Movie buffs who have missed a chance to see some of the Academy Award nominated movies before the ceremony will get a chance at EPL next week.
The downtown library will be showing three Oscar nominated movies with three chances to see them March 1-3.
The movies will be screen simultaneously at the library on projector screens for a theater experience. The movies being shown are “Darkest Hour,” “Get Out,” and “Dunkirk.”
Thursday, March 1 – 6:30 p.m.
Friday, March 2 – 2:30 p.m.
Saturday, March 3 – 10:30 a.m.
Free popcorn will be available during all showings.
Celebrate the life and works of one of the most famous children’s authors of all time at EPL next week.
At 4:30 p.m. Friday, March 2, the downtown library will host a Seuss-abration, including a craft, stories, a Seuss hip-hop battle and an appearance by the Cat in the Hat himself.
At 4:30 p.m. Tuesday, March 6, the Osolo branch will hold their Seuss-abration with snacks, games and of course stories from the famed author.
Theodor Geisel, known by his pen name Dr. Seuss, was born on March 2, 1904. He wrote over 60 books in his lifetime and has been a favorite of both new and seasoned readers alike with classics such as “Cat in the Hat,” “Hop on Pop,” “Horton Hears a Who” and “Oh! The Places You’ll Go,” among others.
National Read Across America Day was created in 1997 by the National Education Association as a day to promote literacy and is typically observed in school classrooms.
According to Chuck Pieri, children’s librarian, Seuss’s legacy is in his words and the way he was able to flow rhymes together. Pieri likened it to music.
“He’s the original hip hop artist,” Pieri said. “He makes reading so fun and cool, it’s musical, it’s rhyming and flowing.”
That style is what makes Seuss books so popular, even decades after his death, and among both the young and old.
When I changed my major to political science after my freshman year of college, friends wished me luck in the field my degree would allow me to pursue: construction.
Several large loans and interesting professors later, I emerged with a piece of paper and a neverending interest in perspectives on the U.S. presidency. Eventually, despite what my friends said, my employment choices gave me an opportunity to get paid while seeing each of the last three presidents speak.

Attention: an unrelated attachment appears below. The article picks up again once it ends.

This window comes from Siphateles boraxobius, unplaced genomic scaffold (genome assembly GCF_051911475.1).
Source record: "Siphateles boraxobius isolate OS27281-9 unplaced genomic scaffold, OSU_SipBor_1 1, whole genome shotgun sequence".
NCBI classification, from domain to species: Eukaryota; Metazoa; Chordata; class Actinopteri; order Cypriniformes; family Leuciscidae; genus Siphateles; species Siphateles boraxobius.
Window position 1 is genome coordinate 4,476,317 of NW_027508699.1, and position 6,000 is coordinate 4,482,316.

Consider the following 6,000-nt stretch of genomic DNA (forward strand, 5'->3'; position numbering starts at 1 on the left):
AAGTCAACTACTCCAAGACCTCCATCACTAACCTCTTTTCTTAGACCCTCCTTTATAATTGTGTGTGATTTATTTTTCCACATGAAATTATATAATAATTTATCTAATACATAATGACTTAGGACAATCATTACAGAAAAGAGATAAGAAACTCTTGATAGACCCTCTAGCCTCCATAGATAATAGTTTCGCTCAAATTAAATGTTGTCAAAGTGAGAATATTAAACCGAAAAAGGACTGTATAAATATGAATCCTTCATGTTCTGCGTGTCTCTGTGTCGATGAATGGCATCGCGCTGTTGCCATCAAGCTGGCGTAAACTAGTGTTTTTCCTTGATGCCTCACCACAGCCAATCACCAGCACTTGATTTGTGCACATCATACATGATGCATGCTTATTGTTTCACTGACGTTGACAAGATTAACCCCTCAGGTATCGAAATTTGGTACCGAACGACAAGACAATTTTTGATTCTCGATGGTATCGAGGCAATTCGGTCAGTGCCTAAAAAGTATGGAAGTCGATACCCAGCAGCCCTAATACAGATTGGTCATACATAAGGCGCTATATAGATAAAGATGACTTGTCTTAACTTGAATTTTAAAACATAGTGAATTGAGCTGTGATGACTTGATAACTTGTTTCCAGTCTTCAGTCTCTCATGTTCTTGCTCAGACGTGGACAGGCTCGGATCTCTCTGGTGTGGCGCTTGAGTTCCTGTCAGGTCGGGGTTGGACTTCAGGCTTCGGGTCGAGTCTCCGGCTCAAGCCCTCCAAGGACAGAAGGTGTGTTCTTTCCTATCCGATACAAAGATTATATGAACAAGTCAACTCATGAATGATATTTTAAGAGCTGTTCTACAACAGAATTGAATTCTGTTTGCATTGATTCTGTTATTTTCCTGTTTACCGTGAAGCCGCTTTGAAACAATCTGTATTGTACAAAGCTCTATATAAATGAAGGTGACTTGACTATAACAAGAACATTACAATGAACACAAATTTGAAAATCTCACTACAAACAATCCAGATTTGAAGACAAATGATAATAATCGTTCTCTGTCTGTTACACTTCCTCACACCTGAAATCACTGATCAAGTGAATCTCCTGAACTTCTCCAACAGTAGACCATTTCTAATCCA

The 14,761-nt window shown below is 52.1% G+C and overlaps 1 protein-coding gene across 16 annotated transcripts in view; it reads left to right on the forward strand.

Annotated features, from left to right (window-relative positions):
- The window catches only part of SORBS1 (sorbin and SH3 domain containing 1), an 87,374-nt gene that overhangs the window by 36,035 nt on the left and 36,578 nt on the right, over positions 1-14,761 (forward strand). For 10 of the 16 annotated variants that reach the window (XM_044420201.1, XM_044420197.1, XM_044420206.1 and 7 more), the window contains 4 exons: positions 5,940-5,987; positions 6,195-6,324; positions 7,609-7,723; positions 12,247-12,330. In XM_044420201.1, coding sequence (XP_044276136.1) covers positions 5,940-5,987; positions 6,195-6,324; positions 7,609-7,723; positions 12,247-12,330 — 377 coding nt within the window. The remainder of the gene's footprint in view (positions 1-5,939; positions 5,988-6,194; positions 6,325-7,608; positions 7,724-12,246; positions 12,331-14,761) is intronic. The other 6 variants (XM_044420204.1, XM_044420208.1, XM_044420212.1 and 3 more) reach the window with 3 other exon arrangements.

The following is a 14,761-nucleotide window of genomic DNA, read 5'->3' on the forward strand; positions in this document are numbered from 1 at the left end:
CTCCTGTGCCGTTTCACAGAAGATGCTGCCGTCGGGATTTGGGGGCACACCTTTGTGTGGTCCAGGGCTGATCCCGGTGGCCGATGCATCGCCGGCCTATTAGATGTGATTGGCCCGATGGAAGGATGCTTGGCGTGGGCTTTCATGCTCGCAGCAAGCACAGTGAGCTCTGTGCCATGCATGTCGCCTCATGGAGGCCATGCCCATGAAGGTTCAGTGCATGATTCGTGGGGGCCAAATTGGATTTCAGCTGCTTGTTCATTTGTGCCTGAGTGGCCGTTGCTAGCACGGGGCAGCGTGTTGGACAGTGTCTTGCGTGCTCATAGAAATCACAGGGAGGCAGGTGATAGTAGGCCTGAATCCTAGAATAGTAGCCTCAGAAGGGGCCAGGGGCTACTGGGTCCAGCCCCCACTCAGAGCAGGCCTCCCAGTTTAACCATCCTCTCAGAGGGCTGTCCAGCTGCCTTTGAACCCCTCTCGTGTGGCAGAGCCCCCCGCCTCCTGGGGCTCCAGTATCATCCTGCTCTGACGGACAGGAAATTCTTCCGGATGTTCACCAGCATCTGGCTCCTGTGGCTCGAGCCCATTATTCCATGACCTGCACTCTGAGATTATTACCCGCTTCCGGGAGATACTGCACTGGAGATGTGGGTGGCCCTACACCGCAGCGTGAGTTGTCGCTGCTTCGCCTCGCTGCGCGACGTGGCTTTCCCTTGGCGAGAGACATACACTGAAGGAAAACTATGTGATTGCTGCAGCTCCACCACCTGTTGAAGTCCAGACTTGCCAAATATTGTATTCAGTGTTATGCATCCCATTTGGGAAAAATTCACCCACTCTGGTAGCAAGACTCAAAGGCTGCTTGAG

None of this, of course, makes me an expert. Maybe you’ll quit reading here. But I do have a bookcase full of great books – and some clunkers – about most of those guys represented between the numbers 1 and 44. (I live in the moment on 45.)
On Presidents Day 2018, here is a six-pack (plus one!) to get you through the weekend.
An assassin’s bullet! The probing dirty fingers of physicians! Alexander Graham Bell inventing a metal detector! Read Candice Millard’s “The Destiny of the Republic” about James Garfield, and keep in mind that – really – it wasn’t that long ago this all went down.
The Making of the President
I have the whole collection of Ted White’s historical recaps of mid-20th century elections. But I think the best inside baseball campaign book ever written is David Plouffe’s “The Audacity to Win.” All politics aside, the first 150 pages of this thing should be required reading for anyone trying to organize and execute an idea.
A Comedy of Errors
“Fear and Loathing on the Campaign Trail ‘72” also should be required reading, for so many different reasons. In my perfect world, Hunter would have lived long enough to write a sequel in 2016.
The Original “Fake News”
Journalist gets story. Journalist publishes story. White House gets evasive. White House launches campaign to discredit journalist. And people couldn’t even share it on Facebook, because it was 1893. “The President is a Sick Man” by Matthew Algeo volleys Grover Cleveland’s own words back at him: “Tell the truth.”
Always an Adventure